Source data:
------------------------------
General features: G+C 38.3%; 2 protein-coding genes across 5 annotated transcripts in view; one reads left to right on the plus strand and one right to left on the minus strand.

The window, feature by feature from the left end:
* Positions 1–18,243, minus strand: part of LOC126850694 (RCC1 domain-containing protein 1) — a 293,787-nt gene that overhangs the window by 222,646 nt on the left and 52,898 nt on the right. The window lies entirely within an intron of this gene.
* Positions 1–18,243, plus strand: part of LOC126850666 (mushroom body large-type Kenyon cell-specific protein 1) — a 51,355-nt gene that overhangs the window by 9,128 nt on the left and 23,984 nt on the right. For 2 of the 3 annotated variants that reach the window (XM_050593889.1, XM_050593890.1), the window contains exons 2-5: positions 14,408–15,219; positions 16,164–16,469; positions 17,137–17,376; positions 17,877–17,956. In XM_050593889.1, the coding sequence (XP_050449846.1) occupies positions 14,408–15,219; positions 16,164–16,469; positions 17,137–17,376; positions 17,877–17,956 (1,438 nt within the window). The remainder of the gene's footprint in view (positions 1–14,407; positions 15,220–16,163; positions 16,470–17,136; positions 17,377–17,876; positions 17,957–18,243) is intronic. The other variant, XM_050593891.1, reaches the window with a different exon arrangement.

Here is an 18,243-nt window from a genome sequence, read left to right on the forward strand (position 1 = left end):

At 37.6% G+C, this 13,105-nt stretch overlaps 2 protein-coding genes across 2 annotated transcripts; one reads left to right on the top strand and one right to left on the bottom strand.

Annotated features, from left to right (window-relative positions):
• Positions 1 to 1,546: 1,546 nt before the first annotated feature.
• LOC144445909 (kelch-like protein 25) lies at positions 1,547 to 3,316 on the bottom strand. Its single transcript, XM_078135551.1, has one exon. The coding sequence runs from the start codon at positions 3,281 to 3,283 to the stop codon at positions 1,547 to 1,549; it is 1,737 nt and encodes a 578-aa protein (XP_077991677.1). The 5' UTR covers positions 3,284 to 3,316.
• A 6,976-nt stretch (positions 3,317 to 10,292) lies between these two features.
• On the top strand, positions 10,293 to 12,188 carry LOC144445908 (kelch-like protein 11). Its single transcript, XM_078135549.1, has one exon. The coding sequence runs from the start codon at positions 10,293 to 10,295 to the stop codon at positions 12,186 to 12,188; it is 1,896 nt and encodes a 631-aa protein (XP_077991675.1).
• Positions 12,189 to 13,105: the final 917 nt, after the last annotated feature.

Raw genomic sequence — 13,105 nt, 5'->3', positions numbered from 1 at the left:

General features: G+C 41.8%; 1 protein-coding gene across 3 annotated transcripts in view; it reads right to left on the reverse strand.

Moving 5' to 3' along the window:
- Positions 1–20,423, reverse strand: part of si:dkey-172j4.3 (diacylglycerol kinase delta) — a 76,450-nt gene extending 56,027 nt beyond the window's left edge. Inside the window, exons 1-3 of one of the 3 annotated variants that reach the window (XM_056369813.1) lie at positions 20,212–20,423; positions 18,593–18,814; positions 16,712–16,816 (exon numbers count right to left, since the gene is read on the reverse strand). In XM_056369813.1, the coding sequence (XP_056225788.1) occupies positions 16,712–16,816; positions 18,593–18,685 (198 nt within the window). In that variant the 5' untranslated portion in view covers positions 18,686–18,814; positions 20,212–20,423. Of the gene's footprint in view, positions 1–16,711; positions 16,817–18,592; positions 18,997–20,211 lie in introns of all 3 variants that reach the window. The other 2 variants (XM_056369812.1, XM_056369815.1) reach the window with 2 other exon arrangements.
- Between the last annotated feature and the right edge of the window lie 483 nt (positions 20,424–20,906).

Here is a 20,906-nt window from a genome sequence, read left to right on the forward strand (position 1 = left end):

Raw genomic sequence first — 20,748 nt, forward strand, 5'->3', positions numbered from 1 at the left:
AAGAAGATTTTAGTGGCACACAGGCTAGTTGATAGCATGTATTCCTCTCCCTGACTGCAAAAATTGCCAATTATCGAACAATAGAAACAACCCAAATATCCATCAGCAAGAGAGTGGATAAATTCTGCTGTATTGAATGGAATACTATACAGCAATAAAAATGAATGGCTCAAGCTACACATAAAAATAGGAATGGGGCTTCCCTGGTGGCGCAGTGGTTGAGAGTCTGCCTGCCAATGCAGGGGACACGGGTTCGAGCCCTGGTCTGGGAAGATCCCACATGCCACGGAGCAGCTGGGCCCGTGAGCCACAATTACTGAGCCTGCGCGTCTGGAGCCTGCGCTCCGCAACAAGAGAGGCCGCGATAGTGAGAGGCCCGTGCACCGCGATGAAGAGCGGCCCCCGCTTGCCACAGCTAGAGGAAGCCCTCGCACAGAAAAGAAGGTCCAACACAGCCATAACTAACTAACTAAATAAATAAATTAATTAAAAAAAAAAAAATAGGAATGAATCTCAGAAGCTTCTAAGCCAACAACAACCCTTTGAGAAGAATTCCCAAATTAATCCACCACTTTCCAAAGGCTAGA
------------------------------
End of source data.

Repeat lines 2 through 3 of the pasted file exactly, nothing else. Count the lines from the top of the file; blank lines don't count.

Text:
The window, feature by feature from the left end:
* Positions 1–18,243, minus strand: part of LOC126850694 (RCC1 domain-containing protein 1) — a 293,787-nt gene that overhangs the window by 222,646 nt on the left and 52,898 nt on the right. The window lies entirely within an intron of this gene.